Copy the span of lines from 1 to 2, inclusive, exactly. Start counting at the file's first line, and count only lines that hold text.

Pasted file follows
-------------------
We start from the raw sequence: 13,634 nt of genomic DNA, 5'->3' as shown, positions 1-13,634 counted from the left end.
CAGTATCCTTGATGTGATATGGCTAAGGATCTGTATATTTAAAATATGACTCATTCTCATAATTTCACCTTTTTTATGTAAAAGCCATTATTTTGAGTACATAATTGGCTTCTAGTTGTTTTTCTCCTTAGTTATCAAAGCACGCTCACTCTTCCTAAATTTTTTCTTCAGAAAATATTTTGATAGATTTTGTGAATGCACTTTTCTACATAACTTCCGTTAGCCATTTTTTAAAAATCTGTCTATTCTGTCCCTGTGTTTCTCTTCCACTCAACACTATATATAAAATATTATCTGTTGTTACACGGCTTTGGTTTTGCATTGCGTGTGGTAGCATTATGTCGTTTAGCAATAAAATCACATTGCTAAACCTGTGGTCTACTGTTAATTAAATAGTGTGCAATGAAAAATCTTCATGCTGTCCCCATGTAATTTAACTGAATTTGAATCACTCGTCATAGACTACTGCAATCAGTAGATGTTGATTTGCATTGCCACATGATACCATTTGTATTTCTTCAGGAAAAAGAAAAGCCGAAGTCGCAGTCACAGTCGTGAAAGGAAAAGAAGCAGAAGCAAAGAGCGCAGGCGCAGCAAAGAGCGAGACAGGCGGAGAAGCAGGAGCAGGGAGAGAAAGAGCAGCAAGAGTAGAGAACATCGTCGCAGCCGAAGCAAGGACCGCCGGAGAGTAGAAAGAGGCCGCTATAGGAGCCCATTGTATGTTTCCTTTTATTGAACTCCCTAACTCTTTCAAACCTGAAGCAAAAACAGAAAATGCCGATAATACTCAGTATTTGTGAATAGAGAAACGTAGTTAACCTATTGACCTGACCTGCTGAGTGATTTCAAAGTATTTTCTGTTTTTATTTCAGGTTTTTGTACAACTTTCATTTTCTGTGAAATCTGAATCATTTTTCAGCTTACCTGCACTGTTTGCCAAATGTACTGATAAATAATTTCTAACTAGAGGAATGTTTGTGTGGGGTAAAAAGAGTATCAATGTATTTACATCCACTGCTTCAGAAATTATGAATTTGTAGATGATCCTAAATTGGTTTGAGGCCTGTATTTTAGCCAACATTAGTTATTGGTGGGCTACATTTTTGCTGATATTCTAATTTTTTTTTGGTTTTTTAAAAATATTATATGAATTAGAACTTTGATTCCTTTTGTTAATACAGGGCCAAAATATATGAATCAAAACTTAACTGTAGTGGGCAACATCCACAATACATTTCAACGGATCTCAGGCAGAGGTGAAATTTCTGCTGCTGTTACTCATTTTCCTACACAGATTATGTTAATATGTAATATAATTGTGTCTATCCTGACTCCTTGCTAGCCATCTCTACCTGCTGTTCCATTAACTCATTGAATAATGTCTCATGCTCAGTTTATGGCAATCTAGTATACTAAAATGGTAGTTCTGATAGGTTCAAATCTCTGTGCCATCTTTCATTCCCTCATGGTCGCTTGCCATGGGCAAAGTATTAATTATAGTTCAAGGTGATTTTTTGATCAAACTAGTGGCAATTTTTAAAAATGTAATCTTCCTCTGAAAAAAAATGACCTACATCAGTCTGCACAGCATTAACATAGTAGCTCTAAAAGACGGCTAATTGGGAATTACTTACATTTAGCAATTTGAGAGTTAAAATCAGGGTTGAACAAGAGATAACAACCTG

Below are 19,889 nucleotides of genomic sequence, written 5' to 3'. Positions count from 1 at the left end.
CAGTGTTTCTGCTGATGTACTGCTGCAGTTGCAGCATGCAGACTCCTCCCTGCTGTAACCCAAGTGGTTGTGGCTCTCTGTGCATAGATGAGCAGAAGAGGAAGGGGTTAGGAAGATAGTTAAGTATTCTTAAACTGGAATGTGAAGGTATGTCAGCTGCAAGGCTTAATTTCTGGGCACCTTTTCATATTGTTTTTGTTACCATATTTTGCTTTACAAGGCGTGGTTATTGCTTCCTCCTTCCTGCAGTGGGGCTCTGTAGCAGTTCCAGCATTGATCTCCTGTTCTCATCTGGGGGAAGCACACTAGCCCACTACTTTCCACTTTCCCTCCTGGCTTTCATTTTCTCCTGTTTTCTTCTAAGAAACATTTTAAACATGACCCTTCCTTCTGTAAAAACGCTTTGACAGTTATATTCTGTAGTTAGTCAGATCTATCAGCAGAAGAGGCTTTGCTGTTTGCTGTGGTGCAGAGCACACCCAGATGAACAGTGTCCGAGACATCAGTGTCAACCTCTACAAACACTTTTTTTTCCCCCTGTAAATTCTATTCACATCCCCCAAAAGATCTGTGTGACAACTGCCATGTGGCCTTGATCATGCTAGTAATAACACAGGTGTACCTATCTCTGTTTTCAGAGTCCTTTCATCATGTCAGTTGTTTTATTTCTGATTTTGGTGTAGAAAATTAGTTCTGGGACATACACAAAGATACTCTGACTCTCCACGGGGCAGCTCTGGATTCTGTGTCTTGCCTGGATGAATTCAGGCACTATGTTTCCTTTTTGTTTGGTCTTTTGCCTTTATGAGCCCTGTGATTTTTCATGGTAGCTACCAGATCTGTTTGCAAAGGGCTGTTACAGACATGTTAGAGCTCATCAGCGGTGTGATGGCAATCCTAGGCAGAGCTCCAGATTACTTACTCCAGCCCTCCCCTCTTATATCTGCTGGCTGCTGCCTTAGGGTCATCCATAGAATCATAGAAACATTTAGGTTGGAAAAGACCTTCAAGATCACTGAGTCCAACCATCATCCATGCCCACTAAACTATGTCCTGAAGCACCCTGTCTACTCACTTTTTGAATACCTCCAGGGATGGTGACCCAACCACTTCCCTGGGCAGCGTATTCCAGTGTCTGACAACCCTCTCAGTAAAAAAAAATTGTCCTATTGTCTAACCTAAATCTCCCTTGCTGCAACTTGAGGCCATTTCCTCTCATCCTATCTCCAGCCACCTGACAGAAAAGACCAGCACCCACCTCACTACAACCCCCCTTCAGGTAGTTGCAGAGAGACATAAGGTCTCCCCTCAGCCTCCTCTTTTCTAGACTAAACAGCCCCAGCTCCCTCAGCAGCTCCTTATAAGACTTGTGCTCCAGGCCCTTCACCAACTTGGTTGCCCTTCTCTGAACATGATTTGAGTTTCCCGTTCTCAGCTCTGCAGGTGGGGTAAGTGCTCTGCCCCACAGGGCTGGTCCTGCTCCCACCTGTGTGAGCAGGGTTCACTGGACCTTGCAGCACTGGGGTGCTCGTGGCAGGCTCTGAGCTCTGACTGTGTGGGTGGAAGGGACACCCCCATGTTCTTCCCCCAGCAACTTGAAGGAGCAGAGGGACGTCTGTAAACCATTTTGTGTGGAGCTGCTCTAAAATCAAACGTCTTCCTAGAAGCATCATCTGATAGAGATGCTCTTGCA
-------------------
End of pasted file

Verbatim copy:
We start from the raw sequence: 13,634 nt of genomic DNA, 5'->3' as shown, positions 1-13,634 counted from the left end.
CAGTATCCTTGATGTGATATGGCTAAGGATCTGTATATTTAAAATATGACTCATTCTCATAATTTCACCTTTTTTATGTAAAAGCCATTATTTTGAGTACATAATTGGCTTCTAGTTGTTTTTCTCCTTAGTTATCAAAGCACGCTCACTCTTCCTAAATTTTTTCTTCAGAAAATATTTTGATAGATTTTGTGAATGCACTTTTCTACATAACTTCCGTTAGCCATTTTTTAAAAATCTGTCTATTCTGTCCCTGTGTTTCTCTTCCACTCAACACTATATATAAAATATTATCTGTTGTTACACGGCTTTGGTTTTGCATTGCGTGTGGTAGCATTATGTCGTTTAGCAATAAAATCACATTGCTAAACCTGTGGTCTACTGTTAATTAAATAGTGTGCAATGAAAAATCTTCATGCTGTCCCCATGTAATTTAACTGAATTTGAATCACTCGTCATAGACTACTGCAATCAGTAGATGTTGATTTGCATTGCCACATGATACCATTTGTATTTCTTCAGGAAAAAGAAAAGCCGAAGTCGCAGTCACAGTCGTGAAAGGAAAAGAAGCAGAAGCAAAGAGCGCAGGCGCAGCAAAGAGCGAGACAGGCGGAGAAGCAGGAGCAGGGAGAGAAAGAGCAGCAAGAGTAGAGAACATCGTCGCAGCCGAAGCAAGGACCGCCGGAGAGTAGAAAGAGGCCGCTATAGGAGCCCATTGTATGTTTCCTTTTATTGAACTCCCTAACTCTTTCAAACCTGAAGCAAAAACAGAAAATGCCGATAATACTCAGTATTTGTGAATAGAGAAACGTAGTTAACCTATTGACCTGACCTGCTGAGTGATTTCAAAGTATTTTCTGTTTTTATTTCAGGTTTTTGTACAACTTTCATTTTCTGTGAAATCTGAATCATTTTTCAGCTTACCTGCACTGTTTGCCAAATGTACTGATAAATAATTTCTAACTAGAGGAATGTTTGTGTGGGGTAAAAAGAGTATCAATGTATTTACATCCACTGCTTCAGAAATTATGAATTTGTAGATGATCCTAAATTGGTTTGAGGCCTGTATTTTAGCCAACATTAGTTATTGGTGGGCTACATTTTTGCTGATATTCTAATTTTTTTTTGGTTTTTTAAAAATATTATATGAATTAGAACTTTGATTCCTTTTGTTAATACAGGGCCAAAATATATGAATCAAAACTTAACTGTAGTGGGCAACATCCACAATACATTTCAACGGATCTCAGGCAGAGGTGAAATTTCTGCTGCTGTTACTCATTTTCCTACACAGATTATGTTAATATGTAATATAATTGTGTCTATCCTGACTCCTTGCTAGCCATCTCTACCTGCTGTTCCATTAACTCATTGAATAATGTCTCATGCTCAGTTTATGGCAATCTAGTATACTAAAATGGTAGTTCTGATAGGTTCAAATCTCTGTGCCATCTTTCATTCCCTCATGGTCGCTTGCCATGGGCAAAGTATTAATTATAGTTCAAGGTGATTTTTTGATCAAACTAGTGGCAATTTTTAAAAATGTAATCTTCCTCTGAAAAAAAATGACCTACATCAGTCTGCACAGCATTAACATAGTAGCTCTAAAAGACGGCTAATTGGGAATTACTTACATTTAGCAATTTGAGAGTTAAAATCAGGGTTGAACAAGAGATAACAACCTG